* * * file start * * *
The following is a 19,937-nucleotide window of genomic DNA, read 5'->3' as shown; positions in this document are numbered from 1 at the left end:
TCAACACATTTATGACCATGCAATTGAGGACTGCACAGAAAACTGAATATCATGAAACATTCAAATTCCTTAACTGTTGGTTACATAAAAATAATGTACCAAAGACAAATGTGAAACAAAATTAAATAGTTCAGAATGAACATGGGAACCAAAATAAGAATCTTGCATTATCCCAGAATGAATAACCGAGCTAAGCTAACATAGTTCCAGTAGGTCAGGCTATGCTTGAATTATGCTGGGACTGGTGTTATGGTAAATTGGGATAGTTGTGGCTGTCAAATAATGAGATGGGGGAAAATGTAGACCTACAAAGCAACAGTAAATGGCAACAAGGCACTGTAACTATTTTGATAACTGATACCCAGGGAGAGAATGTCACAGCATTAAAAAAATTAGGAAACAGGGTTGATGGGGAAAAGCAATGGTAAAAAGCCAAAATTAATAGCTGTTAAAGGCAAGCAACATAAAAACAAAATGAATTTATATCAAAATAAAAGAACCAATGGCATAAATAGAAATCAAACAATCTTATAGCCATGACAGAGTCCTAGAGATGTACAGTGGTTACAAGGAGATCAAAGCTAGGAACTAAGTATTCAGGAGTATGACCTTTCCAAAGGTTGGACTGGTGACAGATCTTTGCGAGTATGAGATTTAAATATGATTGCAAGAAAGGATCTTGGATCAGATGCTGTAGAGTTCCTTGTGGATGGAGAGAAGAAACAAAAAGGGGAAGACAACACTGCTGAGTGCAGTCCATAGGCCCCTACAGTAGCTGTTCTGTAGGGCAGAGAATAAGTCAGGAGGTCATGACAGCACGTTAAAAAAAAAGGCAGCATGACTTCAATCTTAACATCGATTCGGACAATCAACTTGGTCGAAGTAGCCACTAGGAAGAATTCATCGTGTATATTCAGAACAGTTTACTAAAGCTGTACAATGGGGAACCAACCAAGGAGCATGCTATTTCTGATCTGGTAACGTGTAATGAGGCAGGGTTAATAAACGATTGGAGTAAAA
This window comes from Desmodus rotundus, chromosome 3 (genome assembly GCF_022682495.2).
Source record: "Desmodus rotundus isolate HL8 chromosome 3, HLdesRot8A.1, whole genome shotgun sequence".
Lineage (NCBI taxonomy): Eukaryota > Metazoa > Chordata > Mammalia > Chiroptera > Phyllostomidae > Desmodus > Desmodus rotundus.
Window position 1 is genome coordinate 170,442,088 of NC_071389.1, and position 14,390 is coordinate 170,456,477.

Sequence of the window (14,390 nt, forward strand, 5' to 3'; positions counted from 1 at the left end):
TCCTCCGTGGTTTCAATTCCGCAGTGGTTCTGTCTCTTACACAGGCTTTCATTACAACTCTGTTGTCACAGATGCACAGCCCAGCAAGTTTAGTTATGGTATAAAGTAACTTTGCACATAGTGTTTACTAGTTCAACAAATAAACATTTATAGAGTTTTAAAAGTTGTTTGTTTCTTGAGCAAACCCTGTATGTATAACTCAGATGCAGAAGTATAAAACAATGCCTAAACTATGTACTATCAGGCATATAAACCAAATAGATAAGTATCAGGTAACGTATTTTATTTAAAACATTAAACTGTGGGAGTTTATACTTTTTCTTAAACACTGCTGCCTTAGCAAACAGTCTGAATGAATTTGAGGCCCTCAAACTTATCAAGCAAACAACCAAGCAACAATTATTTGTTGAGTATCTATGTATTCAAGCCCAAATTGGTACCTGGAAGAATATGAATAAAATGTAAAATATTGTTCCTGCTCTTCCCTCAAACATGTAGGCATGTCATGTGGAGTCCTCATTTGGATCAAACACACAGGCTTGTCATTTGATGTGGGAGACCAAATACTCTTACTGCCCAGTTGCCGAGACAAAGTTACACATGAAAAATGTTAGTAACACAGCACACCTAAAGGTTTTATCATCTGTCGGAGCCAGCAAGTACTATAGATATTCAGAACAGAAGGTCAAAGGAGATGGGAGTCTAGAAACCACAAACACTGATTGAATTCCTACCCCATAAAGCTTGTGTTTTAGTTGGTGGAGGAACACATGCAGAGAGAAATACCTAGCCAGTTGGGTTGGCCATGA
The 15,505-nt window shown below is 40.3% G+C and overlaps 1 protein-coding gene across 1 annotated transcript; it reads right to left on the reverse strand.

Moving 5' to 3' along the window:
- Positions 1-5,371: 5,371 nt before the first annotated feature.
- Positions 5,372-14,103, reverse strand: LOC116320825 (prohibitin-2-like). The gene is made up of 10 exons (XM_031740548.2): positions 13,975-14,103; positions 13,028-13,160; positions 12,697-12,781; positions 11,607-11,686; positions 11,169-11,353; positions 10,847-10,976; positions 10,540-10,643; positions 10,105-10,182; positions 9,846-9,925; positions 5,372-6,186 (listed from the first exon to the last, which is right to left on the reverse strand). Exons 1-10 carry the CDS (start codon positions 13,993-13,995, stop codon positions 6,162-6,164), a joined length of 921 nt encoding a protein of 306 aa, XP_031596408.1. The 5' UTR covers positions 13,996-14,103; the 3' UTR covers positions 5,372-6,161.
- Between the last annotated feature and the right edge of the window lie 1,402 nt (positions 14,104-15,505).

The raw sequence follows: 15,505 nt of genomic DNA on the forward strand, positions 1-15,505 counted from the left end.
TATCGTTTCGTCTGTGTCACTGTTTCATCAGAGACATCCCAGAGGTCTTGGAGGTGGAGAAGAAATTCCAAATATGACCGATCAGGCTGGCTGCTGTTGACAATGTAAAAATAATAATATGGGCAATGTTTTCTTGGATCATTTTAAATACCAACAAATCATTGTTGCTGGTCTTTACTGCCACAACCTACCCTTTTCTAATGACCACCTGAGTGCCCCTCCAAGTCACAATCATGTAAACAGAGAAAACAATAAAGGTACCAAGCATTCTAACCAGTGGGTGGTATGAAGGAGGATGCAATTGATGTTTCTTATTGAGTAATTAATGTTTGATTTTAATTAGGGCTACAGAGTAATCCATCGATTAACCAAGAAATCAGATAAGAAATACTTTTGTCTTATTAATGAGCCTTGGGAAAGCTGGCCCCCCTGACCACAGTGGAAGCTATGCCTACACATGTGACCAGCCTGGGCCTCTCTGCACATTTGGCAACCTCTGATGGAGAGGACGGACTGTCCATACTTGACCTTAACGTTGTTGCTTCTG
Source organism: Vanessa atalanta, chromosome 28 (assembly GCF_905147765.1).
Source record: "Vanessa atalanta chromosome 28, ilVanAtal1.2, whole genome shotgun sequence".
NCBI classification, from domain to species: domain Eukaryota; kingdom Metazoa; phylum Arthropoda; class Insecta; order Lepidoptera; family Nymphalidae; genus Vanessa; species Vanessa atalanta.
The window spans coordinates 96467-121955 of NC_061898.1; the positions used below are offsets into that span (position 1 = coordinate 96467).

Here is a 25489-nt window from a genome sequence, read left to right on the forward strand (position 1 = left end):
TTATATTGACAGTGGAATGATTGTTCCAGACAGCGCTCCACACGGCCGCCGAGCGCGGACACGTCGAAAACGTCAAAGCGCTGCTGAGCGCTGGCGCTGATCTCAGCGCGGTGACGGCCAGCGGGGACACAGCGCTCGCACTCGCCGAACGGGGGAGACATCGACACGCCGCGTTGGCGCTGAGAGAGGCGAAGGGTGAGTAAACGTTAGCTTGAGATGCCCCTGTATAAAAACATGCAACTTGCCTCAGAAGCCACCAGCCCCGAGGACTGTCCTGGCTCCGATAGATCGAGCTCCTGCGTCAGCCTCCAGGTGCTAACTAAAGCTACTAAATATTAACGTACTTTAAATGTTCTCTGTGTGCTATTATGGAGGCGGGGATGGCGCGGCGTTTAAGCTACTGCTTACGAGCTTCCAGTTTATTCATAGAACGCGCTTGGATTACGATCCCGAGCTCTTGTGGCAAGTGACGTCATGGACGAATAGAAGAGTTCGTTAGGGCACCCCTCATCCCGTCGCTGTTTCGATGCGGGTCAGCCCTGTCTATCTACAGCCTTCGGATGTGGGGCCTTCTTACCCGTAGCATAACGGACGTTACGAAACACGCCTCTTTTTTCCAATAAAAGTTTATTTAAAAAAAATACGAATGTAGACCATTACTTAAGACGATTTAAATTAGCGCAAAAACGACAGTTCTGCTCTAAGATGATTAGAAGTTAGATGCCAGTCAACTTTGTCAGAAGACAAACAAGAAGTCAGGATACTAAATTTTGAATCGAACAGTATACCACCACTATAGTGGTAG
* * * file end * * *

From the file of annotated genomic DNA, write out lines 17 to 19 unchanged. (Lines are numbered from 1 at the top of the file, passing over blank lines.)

Source record: "Vanessa atalanta chromosome 28, ilVanAtal1.2, whole genome shotgun sequence".
NCBI classification, from domain to species: domain Eukaryota; kingdom Metazoa; phylum Arthropoda; class Insecta; order Lepidoptera; family Nymphalidae; genus Vanessa; species Vanessa atalanta.
The window spans coordinates 96467-121955 of NC_061898.1; the positions used below are offsets into that span (position 1 = coordinate 96467).